Anycubic Photon Ultra aims to deliver precision 3D printing at an affordable price

Photon Ultra
Photon Ultra (Image credit: Anycubic)

What you need to know

  • Anycubic launched its Kickstarter for the Photon Ultra 3D printer.
  • It is the "world's first affordable, high-precision DLP 3D printer for consumers," according to Anycubic.
  • The Anycubic Photon Ultra will be available for Kickstarter backers for $499 and will cost more than $599 when it becomes available through Amazon.

Anycubic, the maker of some of the best 3D printers under $1,000, launched a Kickstarter today for the Anycubic Photon Ultra. It is a DLP 3D printer that aims to bring precision printing to an affordable price point. Anycubic calls it the "world's first affordable, high-precision DLP 3D printer for consumers." The 3D printer is available for Kickstarter backers for $499, though the first 100 backers can get it for $399. Once the Photon Ultra becomes available through Amazon, it will cost over $599.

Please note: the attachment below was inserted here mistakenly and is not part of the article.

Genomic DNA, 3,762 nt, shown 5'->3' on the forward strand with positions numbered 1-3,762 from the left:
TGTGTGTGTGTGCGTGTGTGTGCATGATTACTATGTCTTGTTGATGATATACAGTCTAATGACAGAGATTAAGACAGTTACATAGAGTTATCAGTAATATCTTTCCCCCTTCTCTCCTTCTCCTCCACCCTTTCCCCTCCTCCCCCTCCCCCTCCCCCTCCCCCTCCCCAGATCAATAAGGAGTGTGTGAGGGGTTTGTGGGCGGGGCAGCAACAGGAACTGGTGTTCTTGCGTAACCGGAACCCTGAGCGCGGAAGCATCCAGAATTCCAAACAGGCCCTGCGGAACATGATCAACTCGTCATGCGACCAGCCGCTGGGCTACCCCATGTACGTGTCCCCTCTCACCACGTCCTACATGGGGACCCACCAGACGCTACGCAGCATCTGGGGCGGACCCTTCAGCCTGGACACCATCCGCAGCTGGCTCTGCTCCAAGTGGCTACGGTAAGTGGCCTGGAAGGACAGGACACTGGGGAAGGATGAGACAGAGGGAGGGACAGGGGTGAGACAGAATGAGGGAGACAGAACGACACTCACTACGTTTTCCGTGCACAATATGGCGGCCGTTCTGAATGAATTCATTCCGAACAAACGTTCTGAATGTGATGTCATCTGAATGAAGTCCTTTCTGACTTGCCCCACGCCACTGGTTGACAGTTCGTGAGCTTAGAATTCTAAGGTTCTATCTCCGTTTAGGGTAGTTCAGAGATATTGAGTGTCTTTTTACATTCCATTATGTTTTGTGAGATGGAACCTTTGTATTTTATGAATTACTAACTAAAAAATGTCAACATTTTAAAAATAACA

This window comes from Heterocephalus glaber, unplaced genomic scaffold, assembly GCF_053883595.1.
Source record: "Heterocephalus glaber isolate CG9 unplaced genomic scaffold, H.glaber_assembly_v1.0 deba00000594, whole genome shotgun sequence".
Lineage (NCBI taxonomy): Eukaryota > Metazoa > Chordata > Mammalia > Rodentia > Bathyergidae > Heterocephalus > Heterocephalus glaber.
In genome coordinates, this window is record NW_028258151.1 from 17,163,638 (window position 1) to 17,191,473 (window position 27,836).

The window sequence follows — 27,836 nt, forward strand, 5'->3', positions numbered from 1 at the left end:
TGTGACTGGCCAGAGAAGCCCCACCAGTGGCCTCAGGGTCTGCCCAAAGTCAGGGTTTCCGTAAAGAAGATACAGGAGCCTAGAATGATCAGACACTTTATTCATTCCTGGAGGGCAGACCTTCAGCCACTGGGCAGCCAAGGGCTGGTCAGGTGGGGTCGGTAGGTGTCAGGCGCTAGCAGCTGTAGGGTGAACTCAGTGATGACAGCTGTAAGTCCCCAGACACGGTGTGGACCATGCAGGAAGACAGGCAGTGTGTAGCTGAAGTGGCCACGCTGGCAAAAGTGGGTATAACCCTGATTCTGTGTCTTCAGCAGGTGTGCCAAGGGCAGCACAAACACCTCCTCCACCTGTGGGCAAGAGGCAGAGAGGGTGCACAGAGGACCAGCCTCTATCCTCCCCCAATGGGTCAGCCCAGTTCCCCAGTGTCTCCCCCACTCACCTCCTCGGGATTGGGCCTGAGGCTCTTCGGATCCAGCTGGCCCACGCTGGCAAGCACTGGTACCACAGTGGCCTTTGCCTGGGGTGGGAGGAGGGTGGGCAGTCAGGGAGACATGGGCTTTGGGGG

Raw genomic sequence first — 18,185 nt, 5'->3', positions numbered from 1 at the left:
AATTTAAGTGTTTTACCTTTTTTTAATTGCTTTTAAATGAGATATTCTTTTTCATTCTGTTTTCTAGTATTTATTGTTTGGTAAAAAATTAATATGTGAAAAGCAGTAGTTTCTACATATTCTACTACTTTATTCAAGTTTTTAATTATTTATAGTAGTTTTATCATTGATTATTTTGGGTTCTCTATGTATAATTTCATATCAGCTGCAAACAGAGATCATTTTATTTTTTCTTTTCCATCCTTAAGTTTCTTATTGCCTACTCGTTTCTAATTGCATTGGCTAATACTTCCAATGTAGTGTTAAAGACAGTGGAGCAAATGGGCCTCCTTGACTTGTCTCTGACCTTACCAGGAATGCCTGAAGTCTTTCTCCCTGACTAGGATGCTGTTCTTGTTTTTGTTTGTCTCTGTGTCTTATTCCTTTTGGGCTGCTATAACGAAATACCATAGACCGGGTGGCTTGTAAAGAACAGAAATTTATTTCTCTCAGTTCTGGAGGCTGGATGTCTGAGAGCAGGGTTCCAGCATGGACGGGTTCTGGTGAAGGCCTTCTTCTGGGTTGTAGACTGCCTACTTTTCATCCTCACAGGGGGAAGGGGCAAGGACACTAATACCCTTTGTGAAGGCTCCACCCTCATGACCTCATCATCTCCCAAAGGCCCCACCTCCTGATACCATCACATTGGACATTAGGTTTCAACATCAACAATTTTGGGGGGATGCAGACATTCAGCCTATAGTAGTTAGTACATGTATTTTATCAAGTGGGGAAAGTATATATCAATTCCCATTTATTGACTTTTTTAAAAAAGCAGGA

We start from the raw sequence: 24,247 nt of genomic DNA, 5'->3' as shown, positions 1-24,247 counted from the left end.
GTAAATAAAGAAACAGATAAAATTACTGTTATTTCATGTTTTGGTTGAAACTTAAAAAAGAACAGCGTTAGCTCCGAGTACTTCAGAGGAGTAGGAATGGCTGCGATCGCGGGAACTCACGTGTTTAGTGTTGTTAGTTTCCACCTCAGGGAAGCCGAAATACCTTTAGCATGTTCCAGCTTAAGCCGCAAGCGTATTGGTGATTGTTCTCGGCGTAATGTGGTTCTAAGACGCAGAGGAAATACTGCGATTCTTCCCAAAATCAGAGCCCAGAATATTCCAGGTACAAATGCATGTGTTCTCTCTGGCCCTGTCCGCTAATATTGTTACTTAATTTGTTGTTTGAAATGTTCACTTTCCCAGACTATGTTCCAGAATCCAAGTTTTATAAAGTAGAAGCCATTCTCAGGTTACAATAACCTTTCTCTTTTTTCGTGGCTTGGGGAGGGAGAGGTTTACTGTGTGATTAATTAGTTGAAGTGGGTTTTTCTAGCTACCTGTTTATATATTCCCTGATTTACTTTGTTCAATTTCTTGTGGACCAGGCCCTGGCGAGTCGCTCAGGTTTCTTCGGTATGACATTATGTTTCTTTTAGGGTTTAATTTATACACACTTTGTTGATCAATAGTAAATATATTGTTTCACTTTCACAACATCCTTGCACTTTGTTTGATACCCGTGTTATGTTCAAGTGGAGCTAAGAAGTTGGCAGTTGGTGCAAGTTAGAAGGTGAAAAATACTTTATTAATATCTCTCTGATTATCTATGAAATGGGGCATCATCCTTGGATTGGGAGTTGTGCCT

Our 3D printing expert James Bricknell has reviewed several devices from Anycubic, including the Anycubic Photon and Anycubic Photon Mono.

High-precision printing is one of the main draws of DLP 3D printing. Anycubic claims that despite the Photo Ultra being rated at a resolution of 720p that it delivers better printing quality than 2K and 4K monochrome LCD screen printers. This is due to the nature of using projection technology compared to LCD screens.

The projection setup also improves durability. Anycubic states that the Photon Ultra can be used to print for 20,000 hours.

The Photon Ultra promises impressive figures, including print speeds of around 1.5s per layer and 16x anti-aliasing for smoother edges and corners.

Its specs should allow it to compete with the best budget 3D printers, but we'll have to try it out to properly judge it.

As with any Kickstarter project, it's important to do your research before backing.

Sean Endicott
News Writer and apps editor

Sean Endicott brings nearly a decade of experience covering Microsoft and Windows news to Windows Central. He joined our team in 2017 as an app reviewer and now heads up our day-to-day news coverage. If you have a news tip or an app to review, hit him up at